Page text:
Mentions: Addition of MOP to solutions of AaegOBP1 pre-incubated with NPN caused a stepwise decrease in fluorescence intensity (2.5 μM to 10–12.5 μM doses), but rather than saturation further addition of MOP led to fluorescence increase and a blue shift. The senior investigator assumed it was an experimental error and repeated the experiments (Figure 3). Quenching was observed when MOP was added up to 10–12.5 μM, but fluorescence increased thereafter and the maxima excitation wavelength shifted: AaegOBP1-NPN only, max 445 nm; AaegOBP1-NPN plus 2.5 μM MOP, 449 nm; AaegOBP1-NPN plus 20 μM MOP, 433 nm. Similar increase in fluorescence has been previously observed with high concentrations of (E)-β-farnesene when titrating NPN fluorescence in the presence of an aphid OBP. Although unlikely, we tested in our case whether this unexpected fluorescence emission could be generated by MOP itself when bound to AaegOBP138. The fluorescence emission levels generated even with AaegOBP1 plus 20 μM MOP (highest dose and no NPN) were indeed too low (Figure 3) to explain the overall increase in fluorescence. We repeated these experiments and observed a clear U-shape curve with a minimum at 10–12.5 μM (Figure 4). We measured the dissociation constant for MOP (2.64 ± 0.16 µM, n = 3) by considering only the first phase of the curve, i.e., by using the data generated by quenching or NPN replacement. Although the above experiments were conducted with reasonable low concentrations of ligands as compared to typical experiments29,30, we next examined the possibility of micelle formation with higher doses of MOP. We repeated titration of MOP using the same doses of the ligand, but reducing the concentrations of protein (0.35 µM) and fluorescence reporter (NPN, 2.5 µM) (Figure 5). When added to ammonium acetate buffer at pH 7 (Figure 5B) or AaegOBP1 in the same buffer (Figure 5A), NPN fluoresced with emission maxima at 469 and 446 nm, respectively. Addition of MOP (2.5–10 µM) led to quenching of NPN in protein solution, but no significant change of NPN fluorescence in buffer solution. Addition of higher doses of MOP to a buffer solution, however, suggested the formation of micelles given the increase in fluorescence and blue shift observed at 12.5 and 15 µM of MOP at pH 7 (Figure 5B) and at 15 and 17.5 µM at pH 5.5 (Figure 5C), although we do not know the critical micelle concentration for MOP. The increase in fluorescence and blue shift were more pronounced in the presence of protein (Figure 5A). It is, therefore, possible that the increase in fluorescence is a combination of micelle formation and other factor(s), which cannot be dissected by these experiments.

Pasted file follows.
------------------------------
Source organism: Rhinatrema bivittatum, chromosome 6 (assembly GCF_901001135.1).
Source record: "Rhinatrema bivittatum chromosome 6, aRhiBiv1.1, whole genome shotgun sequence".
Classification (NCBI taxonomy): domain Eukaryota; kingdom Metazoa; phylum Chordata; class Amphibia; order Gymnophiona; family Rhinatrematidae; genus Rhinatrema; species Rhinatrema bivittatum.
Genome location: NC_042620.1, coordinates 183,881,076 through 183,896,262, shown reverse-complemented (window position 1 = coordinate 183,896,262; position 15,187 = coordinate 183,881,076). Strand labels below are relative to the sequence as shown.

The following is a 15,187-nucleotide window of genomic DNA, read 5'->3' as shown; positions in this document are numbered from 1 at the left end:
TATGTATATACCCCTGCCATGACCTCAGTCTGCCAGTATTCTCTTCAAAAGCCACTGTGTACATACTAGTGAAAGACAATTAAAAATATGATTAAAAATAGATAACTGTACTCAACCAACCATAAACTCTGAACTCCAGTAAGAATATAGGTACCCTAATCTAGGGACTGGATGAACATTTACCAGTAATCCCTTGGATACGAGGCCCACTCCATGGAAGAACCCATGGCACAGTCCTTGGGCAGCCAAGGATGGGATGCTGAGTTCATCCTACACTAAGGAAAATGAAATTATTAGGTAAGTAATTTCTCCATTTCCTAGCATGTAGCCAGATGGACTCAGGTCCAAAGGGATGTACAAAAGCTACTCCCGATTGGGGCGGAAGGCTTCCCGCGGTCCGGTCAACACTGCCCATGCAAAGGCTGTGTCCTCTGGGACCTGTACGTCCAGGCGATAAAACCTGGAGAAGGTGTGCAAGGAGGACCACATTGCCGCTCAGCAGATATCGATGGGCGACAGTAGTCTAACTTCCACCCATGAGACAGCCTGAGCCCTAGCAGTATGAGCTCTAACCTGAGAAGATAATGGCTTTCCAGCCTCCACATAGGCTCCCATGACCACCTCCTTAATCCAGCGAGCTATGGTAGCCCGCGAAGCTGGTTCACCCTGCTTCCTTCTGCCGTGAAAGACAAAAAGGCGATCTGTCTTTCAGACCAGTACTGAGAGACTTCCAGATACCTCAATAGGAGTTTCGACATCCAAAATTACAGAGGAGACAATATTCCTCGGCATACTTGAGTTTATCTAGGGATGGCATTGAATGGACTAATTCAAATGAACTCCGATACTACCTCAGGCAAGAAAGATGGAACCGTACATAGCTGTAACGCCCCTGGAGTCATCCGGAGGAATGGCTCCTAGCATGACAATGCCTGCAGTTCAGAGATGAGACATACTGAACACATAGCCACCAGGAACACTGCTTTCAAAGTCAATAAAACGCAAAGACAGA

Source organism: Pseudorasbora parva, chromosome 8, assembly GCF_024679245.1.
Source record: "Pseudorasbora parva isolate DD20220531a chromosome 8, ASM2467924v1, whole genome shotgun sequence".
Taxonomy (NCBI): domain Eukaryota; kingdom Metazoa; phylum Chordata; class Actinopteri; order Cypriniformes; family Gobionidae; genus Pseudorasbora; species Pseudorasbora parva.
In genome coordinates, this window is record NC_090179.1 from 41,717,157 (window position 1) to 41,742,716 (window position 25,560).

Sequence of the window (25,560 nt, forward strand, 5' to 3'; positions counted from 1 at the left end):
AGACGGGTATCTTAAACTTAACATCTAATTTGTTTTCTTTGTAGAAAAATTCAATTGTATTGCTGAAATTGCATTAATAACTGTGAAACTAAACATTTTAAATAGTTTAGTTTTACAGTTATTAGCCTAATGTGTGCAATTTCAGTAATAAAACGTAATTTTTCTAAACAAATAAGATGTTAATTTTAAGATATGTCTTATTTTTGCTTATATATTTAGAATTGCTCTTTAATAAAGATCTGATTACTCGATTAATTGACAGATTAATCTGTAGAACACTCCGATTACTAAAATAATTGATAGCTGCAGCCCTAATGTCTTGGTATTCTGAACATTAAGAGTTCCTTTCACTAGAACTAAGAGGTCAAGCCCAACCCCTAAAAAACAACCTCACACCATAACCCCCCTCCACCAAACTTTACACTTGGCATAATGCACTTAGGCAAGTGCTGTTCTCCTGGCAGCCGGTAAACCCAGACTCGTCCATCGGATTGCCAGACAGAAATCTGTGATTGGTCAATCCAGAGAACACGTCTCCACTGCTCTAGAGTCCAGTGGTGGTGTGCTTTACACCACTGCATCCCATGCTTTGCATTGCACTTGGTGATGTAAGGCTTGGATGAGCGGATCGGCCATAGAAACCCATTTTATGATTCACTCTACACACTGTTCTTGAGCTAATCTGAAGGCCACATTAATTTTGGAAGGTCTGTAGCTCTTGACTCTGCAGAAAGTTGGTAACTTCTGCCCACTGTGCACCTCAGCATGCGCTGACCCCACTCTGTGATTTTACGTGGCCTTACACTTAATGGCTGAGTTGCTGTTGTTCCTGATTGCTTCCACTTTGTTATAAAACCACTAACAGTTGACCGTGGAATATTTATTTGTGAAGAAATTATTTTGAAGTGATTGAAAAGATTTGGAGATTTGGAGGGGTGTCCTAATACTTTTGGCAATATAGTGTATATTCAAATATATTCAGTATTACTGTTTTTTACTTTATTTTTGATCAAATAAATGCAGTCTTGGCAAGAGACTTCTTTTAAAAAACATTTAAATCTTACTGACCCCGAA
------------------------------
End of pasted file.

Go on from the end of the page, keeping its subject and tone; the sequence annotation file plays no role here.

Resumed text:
Bottom Line: Binding assays using the fluorescence reporter N-phenyl-1-naphtylamine (NPN) were inconclusive.However, titration of NPN fluorescence emission in AaegOBP1 solution with MOP led to unexpected and intriguing results.Quenching was observed in the initial phase of titration, but addition of higher doses of MOP led to a stepwise increase in fluorescence emission coupled with a blue shift, which can be explained at least in part by formation of MOP micelles to house stray NPN molecules.

View Article: PubMed Central - PubMed

Affiliation: Department of Molecular and Cellular Biology, University of California, Davis, Davis, CA, 95616, USA ; Davis Senior High School, Davis, CA, 95616, USA.

ABSTRACT
Odorant-binding proteins (OBPs), also named pheromone-binding proteins when the odorant is a pheromone, are essential for insect olfaction. They solubilize odorants that reach the port of entry of the olfactory system, the pore tubules in antennae and other olfactory appendages. Then, OBPs transport these hydrophobic compounds through an aqueous sensillar lymph to receptors embedded on dendritic membranes of olfactory receptor neurons. Structures of OBPs from mosquito species have shed new light on the mechanism of transport, although there is considerable debate on how they deliver odorant to receptors. An OBP from the southern house mosquito, Culex quinquefasciatus, binds the hydrophobic moiety of a mosquito oviposition pheromone (MOP) on the edge of its binding cavity. Likewise, it has been demonstrated that the orthologous protein from the malaria mosquito binds the insect repellent DEET on a similar edge of its binding pocket. A high school research project was aimed at testing whether the orthologous protein from the yellow fever mosquito, AaegOBP1, binds DEET and other insect repellents, and MOP was used as a positive control. Binding assays using the fluorescence reporter N-phenyl-1-naphtylamine (NPN) were inconclusive. However, titration of NPN fluorescence emission in AaegOBP1 solution with MOP led to unexpected and intriguing results. Quenching was observed in the initial phase of titration, but addition of higher doses of MOP led to a stepwise increase in fluorescence emission coupled with a blue shift, which can be explained at least in part by formation of MOP micelles to house stray NPN molecules.

No MeSH data available.


Related in: MedlinePlus